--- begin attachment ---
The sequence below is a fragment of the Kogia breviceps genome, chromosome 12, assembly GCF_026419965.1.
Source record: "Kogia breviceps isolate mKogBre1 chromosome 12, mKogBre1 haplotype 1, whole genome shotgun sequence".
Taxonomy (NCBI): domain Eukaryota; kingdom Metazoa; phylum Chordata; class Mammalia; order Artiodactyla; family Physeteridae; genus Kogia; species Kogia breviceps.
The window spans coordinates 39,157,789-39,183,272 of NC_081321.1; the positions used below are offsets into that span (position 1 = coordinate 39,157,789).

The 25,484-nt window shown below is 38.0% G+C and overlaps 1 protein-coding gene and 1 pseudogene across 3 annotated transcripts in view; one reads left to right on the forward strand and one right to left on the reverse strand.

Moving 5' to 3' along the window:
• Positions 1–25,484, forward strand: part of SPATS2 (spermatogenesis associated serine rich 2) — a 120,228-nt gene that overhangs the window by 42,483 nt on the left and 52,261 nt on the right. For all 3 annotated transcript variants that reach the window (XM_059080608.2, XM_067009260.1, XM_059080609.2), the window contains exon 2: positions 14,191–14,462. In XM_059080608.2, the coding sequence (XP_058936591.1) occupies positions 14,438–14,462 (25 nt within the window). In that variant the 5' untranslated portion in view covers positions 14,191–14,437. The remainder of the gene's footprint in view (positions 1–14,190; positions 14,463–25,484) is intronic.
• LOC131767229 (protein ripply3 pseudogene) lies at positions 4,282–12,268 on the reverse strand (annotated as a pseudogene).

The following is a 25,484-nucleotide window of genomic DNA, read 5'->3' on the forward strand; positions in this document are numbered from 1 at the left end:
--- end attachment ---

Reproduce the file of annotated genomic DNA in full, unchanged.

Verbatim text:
The sequence below is a fragment of the Kogia breviceps genome, chromosome 12, assembly GCF_026419965.1.
Source record: "Kogia breviceps isolate mKogBre1 chromosome 12, mKogBre1 haplotype 1, whole genome shotgun sequence".
Taxonomy (NCBI): domain Eukaryota; kingdom Metazoa; phylum Chordata; class Mammalia; order Artiodactyla; family Physeteridae; genus Kogia; species Kogia breviceps.
The window spans coordinates 39,157,789-39,183,272 of NC_081321.1; the positions used below are offsets into that span (position 1 = coordinate 39,157,789).

The 25,484-nt window shown below is 38.0% G+C and overlaps 1 protein-coding gene and 1 pseudogene across 3 annotated transcripts in view; one reads left to right on the forward strand and one right to left on the reverse strand.

Moving 5' to 3' along the window:
• Positions 1–25,484, forward strand: part of SPATS2 (spermatogenesis associated serine rich 2) — a 120,228-nt gene that overhangs the window by 42,483 nt on the left and 52,261 nt on the right. For all 3 annotated transcript variants that reach the window (XM_059080608.2, XM_067009260.1, XM_059080609.2), the window contains exon 2: positions 14,191–14,462. In XM_059080608.2, the coding sequence (XP_058936591.1) occupies positions 14,438–14,462 (25 nt within the window). In that variant the 5' untranslated portion in view covers positions 14,191–14,437. The remainder of the gene's footprint in view (positions 1–14,190; positions 14,463–25,484) is intronic.
• LOC131767229 (protein ripply3 pseudogene) lies at positions 4,282–12,268 on the reverse strand (annotated as a pseudogene).

The following is a 25,484-nucleotide window of genomic DNA, read 5'->3' on the forward strand; positions in this document are numbered from 1 at the left end: